The City of Rochester is seeking proposals from the community for the purchasing and development of vacated lots in the La Marketa Urban Renewal District (URD). The goal is to “creatively improve land” along the North Clinton Avenue. This avenue, often referred to as “La Avenida” is part of Rochester’s El Camino neighborhoods and holds cultural and historical significance to Rochester’s Puerto Ricans- one of the largest Puerto Rican communities in the nation.
The move to create La Marketa is not only a nod to this cultural significance but is an active attempt by the city to include more of the community in the local LatinX community.
Hispanics are the fastest growing constituency in Rochester. The purpose of developing La Marketa on La Avenida is to bring Latin American culture, business and education to the forefront of Rochester’s economy, according to a statement from the Mayor’s office. The proposal offers business and commercial opportunities to reinstate La Avenida’s status as a cultural hub.
“La Marketa will create a vibrant, cultural center in the heart of our city,” Mayor Warren said.
The unique impact Puerto Rican immigrants had on the Rochester community is undeniable. Between 1945 and 1960, one-fifth of Puerto Rican residents left their island for the US. Like most migrants, they sought better economic opportunity but unlike most they came with American citizenship, which made them desirable work candidates for American industries wanting cheap labor but also hoping to avoid the hurdles of legal documentation. By 1970 over 8,000 Puerto Ricans had made Rochester their home.
Many of these new Rochesterians flocked to neighborhoods like Brown Square, St. Paul St., North Goodman St., around the Inner Loop area, Norton Street and, of course, the Clifford and Clinton area. However, despite their geographic locations the community’s loyalties to one another were stretched much farther and stronger through a “network of families, traditions, and institutions” called barrios. In the ROCHESTER HISTORY series, Building the Barrio: A Story of Rochester’s Puerto Rican Pioneers, Puerto Rican migrants’ contributions to the Civil Rights movement is explored.
Many newly immigrated Puerto Ricans faced the same harassment, discrimination and police brutality that black Americans have suffered for generations. In the 1960s, they struggled to fit into racial categories because of their combined Taino indigenous, European Spanish and African slave ancestries. The average Puerto Rican could be black, white or every shade in between. Just like the Civil Rights movement, their activism centered around the church, or in this case, the Catholic Diocese, as an resource outpost and community ally before branching out into more centralized organizations like the Ibero-American Action League (IAAL) founded in 1968.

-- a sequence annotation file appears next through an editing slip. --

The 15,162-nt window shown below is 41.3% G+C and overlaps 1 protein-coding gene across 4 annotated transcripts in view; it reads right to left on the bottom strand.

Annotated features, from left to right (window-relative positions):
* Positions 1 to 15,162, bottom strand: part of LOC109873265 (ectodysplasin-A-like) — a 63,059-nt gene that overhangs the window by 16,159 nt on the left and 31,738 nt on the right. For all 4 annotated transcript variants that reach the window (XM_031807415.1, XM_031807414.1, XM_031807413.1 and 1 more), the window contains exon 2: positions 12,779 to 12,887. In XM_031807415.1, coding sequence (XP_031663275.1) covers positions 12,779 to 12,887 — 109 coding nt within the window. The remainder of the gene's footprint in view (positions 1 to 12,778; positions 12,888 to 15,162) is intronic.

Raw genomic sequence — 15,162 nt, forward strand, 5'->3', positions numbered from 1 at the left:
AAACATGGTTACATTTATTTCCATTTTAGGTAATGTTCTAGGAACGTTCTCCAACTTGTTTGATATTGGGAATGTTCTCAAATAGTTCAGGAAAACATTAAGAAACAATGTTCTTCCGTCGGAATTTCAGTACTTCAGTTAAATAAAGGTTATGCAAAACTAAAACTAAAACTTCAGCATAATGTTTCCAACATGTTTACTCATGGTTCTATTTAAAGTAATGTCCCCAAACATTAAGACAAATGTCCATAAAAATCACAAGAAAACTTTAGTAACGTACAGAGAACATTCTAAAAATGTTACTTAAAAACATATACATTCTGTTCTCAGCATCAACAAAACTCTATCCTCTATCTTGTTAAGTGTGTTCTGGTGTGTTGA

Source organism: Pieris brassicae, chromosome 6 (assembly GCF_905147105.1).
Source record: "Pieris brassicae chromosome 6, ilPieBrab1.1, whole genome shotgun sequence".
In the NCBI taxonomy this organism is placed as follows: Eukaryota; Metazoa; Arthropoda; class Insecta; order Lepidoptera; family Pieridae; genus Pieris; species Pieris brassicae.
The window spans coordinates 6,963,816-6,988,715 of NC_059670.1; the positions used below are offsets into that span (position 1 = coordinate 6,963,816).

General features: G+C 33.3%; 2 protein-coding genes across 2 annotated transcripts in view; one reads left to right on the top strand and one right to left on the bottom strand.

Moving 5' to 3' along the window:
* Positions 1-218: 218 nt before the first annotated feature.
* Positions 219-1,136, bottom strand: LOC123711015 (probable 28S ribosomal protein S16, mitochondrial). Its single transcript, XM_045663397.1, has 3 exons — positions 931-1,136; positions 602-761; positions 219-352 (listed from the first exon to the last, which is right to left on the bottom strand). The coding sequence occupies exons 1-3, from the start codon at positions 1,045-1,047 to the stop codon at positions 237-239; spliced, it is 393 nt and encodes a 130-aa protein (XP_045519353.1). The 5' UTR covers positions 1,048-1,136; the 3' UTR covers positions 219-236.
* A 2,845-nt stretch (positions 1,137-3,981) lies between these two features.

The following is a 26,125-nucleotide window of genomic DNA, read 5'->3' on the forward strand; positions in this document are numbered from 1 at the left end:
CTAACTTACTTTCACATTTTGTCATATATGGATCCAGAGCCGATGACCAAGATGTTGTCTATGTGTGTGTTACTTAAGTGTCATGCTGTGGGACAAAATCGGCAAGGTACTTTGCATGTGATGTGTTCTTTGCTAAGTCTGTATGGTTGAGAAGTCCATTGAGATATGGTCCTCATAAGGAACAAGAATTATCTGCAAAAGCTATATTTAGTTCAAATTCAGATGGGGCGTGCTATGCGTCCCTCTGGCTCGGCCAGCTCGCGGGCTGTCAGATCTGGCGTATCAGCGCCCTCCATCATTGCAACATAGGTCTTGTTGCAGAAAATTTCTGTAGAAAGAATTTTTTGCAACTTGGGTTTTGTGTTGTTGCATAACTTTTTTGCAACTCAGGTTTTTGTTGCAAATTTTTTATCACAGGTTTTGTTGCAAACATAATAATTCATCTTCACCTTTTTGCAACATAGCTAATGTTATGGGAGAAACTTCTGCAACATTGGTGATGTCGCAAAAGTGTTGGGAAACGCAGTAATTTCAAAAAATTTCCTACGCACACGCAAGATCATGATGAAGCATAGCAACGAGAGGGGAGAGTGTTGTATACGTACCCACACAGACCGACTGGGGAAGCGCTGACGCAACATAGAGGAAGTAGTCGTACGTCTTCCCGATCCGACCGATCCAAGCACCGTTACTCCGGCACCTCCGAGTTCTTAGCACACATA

Activists Juan Padilla, Relton Roland, and Susan Costa once commented in Building the Barrio that “Puerto Ricans were natural community organizers because the barrio served as a model of the type of close-knit, mutually supportive, and self-reliant community that was a prerequisite for the organization many activists in the 1960s sought to build.”
However, like other marginalized and low-income communities, they were hit hard by President Harry Truman’s 1949 Housing Act. Marketed as the “War on Poverty”, these urban renewal plans, sometimes referred to as the “Negro removal,” was the process of redeveloping areas in large cities by demolishing slum areas, which disproportionately displaced poor minorities and the elderly. The Tragedy of Urban Renewal outlines the 60 year abuse of eminent domain that broke apart impoverished ethnic neighborhoods, such as La Avenida, that to this day have yet to recover.
Despite economic setbacks the Puerto Rican community in Rochester are still fighting to maintain their cultural identities and rebuild their barrios. Innovative organizations like “Discover El Camino” host events in the El Camino neighborhoods as well as provide maps and tourist destinations for must-see landmarks, trails and community clubs that exemplify the best of Puerto Rican Rochesterian culture. And old organizations like the IAAL still provide human resources to help struggling families onto paths of prosperity and self-sufficiency.
“Ibero was established in 1968 and initially focused on the development and growth of Latinos in Rochester. Today, Ibero has evolved into an agency that serves people of all ethnic backgrounds with a staff of approximately 250 people,” states their site.
The La Marketa is one of many steps to rebuild the Latin American community in Rochester. Mayor Warren’s initiative to develop La Avenida is much needed after the many decades North Clinton Avenue served as a home for a new ethnic group that contributed heavily to the economic and cultural diversity of Rochester. The damage to the barrios due to government mishandlings can never be taken back but hopefully this new Latin American village plaza will be a step in the right direction in uplifting an important Rochester community.